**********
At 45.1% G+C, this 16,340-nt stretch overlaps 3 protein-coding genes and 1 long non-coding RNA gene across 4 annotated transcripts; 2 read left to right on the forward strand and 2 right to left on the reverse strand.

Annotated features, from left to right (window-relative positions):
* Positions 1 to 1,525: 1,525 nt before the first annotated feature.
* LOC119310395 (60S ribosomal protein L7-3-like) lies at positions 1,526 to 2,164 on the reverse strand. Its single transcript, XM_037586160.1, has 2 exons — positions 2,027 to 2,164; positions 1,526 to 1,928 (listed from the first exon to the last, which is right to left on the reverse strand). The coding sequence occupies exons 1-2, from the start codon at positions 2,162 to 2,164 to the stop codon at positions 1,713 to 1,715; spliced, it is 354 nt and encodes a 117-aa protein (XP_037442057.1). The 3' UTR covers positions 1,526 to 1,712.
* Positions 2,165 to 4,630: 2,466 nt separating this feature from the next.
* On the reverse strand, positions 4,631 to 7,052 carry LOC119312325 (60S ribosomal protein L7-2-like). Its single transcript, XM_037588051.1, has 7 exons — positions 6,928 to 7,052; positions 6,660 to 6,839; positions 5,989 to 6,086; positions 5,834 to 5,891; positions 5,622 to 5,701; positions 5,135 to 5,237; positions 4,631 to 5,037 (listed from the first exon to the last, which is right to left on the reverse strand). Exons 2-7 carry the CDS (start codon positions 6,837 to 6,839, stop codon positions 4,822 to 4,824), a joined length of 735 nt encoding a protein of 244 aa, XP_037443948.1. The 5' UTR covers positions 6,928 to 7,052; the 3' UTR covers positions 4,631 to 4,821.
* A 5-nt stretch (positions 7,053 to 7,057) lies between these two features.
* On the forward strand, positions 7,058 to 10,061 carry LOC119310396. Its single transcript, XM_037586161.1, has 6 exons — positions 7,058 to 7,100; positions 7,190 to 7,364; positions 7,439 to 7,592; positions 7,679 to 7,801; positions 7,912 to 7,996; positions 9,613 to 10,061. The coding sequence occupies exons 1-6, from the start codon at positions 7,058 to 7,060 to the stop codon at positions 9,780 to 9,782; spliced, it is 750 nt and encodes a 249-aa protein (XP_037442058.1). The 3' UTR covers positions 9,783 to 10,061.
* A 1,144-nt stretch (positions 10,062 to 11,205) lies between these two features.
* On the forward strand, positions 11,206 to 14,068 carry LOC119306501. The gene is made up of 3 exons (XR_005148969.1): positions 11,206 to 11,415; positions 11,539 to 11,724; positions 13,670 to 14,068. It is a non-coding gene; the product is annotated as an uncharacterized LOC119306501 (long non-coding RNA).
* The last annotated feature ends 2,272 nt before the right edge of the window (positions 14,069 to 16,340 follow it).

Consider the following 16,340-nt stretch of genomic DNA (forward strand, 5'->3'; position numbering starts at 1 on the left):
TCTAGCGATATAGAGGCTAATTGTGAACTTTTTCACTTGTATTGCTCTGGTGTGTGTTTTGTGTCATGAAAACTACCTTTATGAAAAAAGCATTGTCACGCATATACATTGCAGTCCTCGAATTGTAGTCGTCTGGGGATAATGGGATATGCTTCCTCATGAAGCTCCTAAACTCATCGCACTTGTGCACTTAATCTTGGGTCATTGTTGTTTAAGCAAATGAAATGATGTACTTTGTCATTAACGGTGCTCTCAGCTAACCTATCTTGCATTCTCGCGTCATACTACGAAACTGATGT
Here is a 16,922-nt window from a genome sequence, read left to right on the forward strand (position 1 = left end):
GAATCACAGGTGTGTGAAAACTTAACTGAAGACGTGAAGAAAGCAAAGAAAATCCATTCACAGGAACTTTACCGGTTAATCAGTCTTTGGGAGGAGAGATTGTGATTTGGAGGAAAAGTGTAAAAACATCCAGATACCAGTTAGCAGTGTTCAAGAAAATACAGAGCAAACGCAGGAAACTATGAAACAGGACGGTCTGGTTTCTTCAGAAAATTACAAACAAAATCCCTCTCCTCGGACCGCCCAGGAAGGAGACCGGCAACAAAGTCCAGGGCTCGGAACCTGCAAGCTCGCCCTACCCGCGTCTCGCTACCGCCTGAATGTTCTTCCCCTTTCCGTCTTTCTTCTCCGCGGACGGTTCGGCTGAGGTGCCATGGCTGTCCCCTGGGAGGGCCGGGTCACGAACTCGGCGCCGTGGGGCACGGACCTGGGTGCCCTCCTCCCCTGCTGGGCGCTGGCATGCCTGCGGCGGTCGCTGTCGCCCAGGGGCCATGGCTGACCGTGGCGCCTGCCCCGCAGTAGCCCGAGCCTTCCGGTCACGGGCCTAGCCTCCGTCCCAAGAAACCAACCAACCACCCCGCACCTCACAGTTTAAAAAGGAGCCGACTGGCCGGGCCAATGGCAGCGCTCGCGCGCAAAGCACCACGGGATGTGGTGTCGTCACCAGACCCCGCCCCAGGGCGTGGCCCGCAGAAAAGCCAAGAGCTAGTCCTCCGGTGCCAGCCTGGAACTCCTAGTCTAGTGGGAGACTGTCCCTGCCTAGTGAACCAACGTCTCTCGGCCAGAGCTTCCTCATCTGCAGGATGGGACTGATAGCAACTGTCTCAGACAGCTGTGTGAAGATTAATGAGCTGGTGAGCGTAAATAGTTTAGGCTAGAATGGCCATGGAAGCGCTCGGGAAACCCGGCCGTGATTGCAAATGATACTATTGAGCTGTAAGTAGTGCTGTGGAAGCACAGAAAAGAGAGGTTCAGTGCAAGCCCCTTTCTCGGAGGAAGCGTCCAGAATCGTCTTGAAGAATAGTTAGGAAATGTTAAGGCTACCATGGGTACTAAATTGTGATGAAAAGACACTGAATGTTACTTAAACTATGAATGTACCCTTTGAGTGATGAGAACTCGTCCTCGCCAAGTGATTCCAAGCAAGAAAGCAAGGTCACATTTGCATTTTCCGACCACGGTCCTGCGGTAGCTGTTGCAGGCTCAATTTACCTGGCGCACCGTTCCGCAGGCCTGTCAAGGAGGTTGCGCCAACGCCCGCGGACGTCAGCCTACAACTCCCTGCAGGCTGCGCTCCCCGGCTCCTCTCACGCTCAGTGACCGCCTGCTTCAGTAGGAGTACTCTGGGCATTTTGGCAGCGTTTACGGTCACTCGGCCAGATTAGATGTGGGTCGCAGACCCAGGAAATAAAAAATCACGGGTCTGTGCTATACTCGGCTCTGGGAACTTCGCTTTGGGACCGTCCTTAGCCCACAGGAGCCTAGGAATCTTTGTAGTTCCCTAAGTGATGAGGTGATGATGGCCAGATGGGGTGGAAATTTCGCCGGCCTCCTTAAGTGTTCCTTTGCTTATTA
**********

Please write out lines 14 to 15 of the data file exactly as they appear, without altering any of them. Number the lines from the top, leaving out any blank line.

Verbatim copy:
Here is a 16,922-nt window from a genome sequence, read left to right on the forward strand (position 1 = left end):
GAATCACAGGTGTGTGAAAACTTAACTGAAGACGTGAAGAAAGCAAAGAAAATCCATTCACAGGAACTTTACCGGTTAATCAGTCTTTGGGAGGAGAGATTGTGATTTGGAGGAAAAGTGTAAAAACATCCAGATACCAGTTAGCAGTGTTCAAGAAAATACAGAGCAAACGCAGGAAACTATGAAACAGGACGGTCTGGTTTCTTCAGAAAATTACAAACAAAATCCCTCTCCTCGGACCGCCCAGGAAGGAGACCGGCAACAAAGTCCAGGGCTCGGAACCTGCAAGCTCGCCCTACCCGCGTCTCGCTACCGCCTGAATGTTCTTCCCCTTTCCGTCTTTCTTCTCCGCGGACGGTTCGGCTGAGGTGCCATGGCTGTCCCCTGGGAGGGCCGGGTCACGAACTCGGCGCCGTGGGGCACGGACCTGGGTGCCCTCCTCCCCTGCTGGGCGCTGGCATGCCTGCGGCGGTCGCTGTCGCCCAGGGGCCATGGCTGACCGTGGCGCCTGCCCCGCAGTAGCCCGAGCCTTCCGGTCACGGGCCTAGCCTCCGTCCCAAGAAACCAACCAACCACCCCGCACCTCACAGTTTAAAAAGGAGCCGACTGGCCGGGCCAATGGCAGCGCTCGCGCGCAAAGCACCACGGGATGTGGTGTCGTCACCAGACCCCGCCCCAGGGCGTGGCCCGCAGAAAAGCCAAGAGCTAGTCCTCCGGTGCCAGCCTGGAACTCCTAGTCTAGTGGGAGACTGTCCCTGCCTAGTGAACCAACGTCTCTCGGCCAGAGCTTCCTCATCTGCAGGATGGGACTGATAGCAACTGTCTCAGACAGCTGTGTGAAGATTAATGAGCTGGTGAGCGTAAATAGTTTAGGCTAGAATGGCCATGGAAGCGCTCGGGAAACCCGGCCGTGATTGCAAATGATACTATTGAGCTGTAAGTAGTGCTGTGGAAGCACAGAAAAGAGAGGTTCAGTGCAAGCCCCTTTCTCGGAGGAAGCGTCCAGAATCGTCTTGAAGAATAGTTAGGAAATGTTAAGGCTACCATGGGTACTAAATTGTGATGAAAAGACACTGAATGTTACTTAAACTATGAATGTACCCTTTGAGTGATGAGAACTCGTCCTCGCCAAGTGATTCCAAGCAAGAAAGCAAGGTCACATTTGCATTTTCCGACCACGGTCCTGCGGTAGCTGTTGCAGGCTCAATTTACCTGGCGCACCGTTCCGCAGGCCTGTCAAGGAGGTTGCGCCAACGCCCGCGGACGTCAGCCTACAACTCCCTGCAGGCTGCGCTCCCCGGCTCCTCTCACGCTCAGTGACCGCCTGCTTCAGTAGGAGTACTCTGGGCATTTTGGCAGCGTTTACGGTCACTCGGCCAGATTAGATGTGGGTCGCAGACCCAGGAAATAAAAAATCACGGGTCTGTGCTATACTCGGCTCTGGGAACTTCGCTTTGGGACCGTCCTTAGCCCACAGGAGCCTAGGAATCTTTGTAGTTCCCTAAGTGATGAGGTGATGATGGCCAGATGGGGTGGAAATTTCGCCGGCCTCCTTAAGTGTTCCTTTGCTTATTA